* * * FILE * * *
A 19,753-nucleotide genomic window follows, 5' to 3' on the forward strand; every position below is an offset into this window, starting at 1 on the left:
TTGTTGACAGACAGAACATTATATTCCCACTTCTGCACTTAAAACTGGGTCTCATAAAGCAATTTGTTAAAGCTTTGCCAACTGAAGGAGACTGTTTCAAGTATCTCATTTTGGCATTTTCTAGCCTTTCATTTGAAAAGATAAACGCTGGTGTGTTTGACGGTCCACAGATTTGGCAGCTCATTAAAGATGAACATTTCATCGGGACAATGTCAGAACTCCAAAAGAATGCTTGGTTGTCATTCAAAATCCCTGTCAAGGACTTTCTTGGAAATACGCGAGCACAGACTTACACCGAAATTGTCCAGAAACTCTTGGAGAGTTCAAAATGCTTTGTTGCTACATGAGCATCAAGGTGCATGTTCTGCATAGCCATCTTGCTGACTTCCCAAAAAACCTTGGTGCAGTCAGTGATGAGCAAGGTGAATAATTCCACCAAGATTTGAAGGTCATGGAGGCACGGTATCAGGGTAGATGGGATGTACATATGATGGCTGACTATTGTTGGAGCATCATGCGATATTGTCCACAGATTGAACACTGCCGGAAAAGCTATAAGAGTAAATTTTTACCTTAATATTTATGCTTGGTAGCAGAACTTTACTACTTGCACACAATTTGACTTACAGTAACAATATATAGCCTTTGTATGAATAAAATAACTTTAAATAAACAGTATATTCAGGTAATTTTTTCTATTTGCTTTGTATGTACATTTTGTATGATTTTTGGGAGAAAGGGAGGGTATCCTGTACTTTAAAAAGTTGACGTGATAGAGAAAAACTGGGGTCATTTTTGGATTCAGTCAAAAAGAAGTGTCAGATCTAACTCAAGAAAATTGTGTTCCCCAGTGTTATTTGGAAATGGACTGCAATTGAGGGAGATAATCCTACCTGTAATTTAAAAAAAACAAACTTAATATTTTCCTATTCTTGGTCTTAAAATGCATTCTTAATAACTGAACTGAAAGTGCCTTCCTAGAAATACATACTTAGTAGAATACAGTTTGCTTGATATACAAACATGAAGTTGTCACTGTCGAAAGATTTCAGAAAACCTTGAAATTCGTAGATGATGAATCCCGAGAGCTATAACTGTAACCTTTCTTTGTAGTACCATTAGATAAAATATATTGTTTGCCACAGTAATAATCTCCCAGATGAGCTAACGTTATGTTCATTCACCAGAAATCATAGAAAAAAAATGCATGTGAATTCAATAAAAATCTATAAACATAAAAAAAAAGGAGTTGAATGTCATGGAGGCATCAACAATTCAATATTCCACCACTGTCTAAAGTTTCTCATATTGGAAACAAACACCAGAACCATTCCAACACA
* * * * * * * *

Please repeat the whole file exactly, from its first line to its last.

A 19,753-nucleotide genomic window follows, 5' to 3' on the forward strand; every position below is an offset into this window, starting at 1 on the left:
TTGTTGACAGACAGAACATTATATTCCCACTTCTGCACTTAAAACTGGGTCTCATAAAGCAATTTGTTAAAGCTTTGCCAACTGAAGGAGACTGTTTCAAGTATCTCATTTTGGCATTTTCTAGCCTTTCATTTGAAAAGATAAACGCTGGTGTGTTTGACGGTCCACAGATTTGGCAGCTCATTAAAGATGAACATTTCATCGGGACAATGTCAGAACTCCAAAAGAATGCTTGGTTGTCATTCAAAATCCCTGTCAAGGACTTTCTTGGAAATACGCGAGCACAGACTTACACCGAAATTGTCCAGAAACTCTTGGAGAGTTCAAAATGCTTTGTTGCTACATGAGCATCAAGGTGCATGTTCTGCATAGCCATCTTGCTGACTTCCCAAAAAACCTTGGTGCAGTCAGTGATGAGCAAGGTGAATAATTCCACCAAGATTTGAAGGTCATGGAGGCACGGTATCAGGGTAGATGGGATGTACATATGATGGCTGACTATTGTTGGAGCATCATGCGATATTGTCCACAGATTGAACACTGCCGGAAAAGCTATAAGAGTAAATTTTTACCTTAATATTTATGCTTGGTAGCAGAACTTTACTACTTGCACACAATTTGACTTACAGTAACAATATATAGCCTTTGTATGAATAAAATAACTTTAAATAAACAGTATATTCAGGTAATTTTTTCTATTTGCTTTGTATGTACATTTTGTATGATTTTTGGGAGAAAGGGAGGGTATCCTGTACTTTAAAAAGTTGACGTGATAGAGAAAAACTGGGGTCATTTTTGGATTCAGTCAAAAAGAAGTGTCAGATCTAACTCAAGAAAATTGTGTTCCCCAGTGTTATTTGGAAATGGACTGCAATTGAGGGAGATAATCCTACCTGTAATTTAAAAAAAACAAACTTAATATTTTCCTATTCTTGGTCTTAAAATGCATTCTTAATAACTGAACTGAAAGTGCCTTCCTAGAAATACATACTTAGTAGAATACAGTTTGCTTGATATACAAACATGAAGTTGTCACTGTCGAAAGATTTCAGAAAACCTTGAAATTCGTAGATGATGAATCCCGAGAGCTATAACTGTAACCTTTCTTTGTAGTACCATTAGATAAAATATATTGTTTGCCACAGTAATAATCTCCCAGATGAGCTAACGTTATGTTCATTCACCAGAAATCATAGAAAAAAAATGCATGTGAATTCAATAAAAATCTATAAACATAAAAAAAAAGGAGTTGAATGTCATGGAGGCATCAACAATTCAATATTCCACCACTGTCTAAAGTTTCTCATATTGGAAACAAACACCAGAACCATTCCAACACA